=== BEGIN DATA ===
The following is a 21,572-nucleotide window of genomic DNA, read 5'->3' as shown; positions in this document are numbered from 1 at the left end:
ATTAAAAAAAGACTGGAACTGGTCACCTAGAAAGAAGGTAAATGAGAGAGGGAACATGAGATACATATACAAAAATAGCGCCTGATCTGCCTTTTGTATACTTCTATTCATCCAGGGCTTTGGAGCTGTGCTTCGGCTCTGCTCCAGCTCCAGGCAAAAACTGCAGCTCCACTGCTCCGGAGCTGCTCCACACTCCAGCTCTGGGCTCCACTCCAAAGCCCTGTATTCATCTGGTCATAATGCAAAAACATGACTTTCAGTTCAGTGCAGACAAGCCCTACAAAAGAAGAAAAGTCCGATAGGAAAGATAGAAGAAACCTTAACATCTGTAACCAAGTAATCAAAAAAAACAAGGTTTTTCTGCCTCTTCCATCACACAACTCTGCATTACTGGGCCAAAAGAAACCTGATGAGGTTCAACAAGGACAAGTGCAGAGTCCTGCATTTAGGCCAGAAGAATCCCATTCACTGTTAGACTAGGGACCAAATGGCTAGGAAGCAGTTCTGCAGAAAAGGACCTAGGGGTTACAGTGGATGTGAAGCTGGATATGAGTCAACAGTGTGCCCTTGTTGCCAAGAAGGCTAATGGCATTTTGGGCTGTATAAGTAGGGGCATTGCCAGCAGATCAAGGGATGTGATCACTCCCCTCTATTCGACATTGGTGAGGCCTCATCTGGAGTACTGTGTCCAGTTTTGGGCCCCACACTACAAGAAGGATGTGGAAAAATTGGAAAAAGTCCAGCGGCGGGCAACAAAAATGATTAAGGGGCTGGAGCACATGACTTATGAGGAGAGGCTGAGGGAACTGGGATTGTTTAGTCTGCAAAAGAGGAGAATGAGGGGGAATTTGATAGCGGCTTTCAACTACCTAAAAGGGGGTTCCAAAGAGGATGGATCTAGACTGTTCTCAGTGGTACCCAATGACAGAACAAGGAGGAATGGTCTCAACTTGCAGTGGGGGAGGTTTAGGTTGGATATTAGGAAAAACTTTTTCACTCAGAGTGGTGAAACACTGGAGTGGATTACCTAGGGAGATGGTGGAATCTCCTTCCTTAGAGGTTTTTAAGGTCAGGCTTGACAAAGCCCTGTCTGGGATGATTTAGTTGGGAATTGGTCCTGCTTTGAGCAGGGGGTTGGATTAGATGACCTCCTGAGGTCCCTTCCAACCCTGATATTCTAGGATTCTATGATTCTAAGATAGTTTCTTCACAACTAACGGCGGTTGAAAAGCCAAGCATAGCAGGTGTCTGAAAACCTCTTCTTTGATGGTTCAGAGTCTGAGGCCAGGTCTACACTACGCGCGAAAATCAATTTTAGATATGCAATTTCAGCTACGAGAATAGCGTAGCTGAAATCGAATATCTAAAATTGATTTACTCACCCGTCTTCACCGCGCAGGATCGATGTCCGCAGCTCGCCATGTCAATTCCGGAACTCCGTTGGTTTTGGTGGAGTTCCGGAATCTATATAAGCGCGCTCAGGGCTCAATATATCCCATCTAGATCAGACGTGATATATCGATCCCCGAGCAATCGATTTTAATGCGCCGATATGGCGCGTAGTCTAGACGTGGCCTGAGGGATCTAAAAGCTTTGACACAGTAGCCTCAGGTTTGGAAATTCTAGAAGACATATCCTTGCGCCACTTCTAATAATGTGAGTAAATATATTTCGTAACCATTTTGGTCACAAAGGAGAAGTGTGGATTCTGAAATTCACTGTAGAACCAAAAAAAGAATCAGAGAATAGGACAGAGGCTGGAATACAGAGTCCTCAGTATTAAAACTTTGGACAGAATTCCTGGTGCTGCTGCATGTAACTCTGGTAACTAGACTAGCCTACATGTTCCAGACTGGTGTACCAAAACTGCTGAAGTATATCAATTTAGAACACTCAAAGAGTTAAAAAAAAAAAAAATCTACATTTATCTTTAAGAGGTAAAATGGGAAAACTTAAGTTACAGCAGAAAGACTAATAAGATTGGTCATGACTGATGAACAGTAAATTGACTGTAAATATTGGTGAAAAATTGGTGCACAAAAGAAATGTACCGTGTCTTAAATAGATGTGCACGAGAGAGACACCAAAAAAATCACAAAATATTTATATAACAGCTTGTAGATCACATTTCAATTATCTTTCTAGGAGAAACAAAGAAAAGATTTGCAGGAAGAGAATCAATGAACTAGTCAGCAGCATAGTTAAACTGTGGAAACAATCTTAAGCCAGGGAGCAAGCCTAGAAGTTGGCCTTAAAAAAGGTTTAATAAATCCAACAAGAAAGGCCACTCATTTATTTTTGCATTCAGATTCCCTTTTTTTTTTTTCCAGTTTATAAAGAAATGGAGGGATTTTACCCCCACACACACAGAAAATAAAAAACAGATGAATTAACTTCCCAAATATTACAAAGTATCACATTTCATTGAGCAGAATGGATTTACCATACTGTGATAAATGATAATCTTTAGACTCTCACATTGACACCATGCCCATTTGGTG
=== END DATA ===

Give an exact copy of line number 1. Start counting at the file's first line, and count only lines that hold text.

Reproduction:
The following is a 21,572-nucleotide window of genomic DNA, read 5'->3' as shown; positions in this document are numbered from 1 at the left end: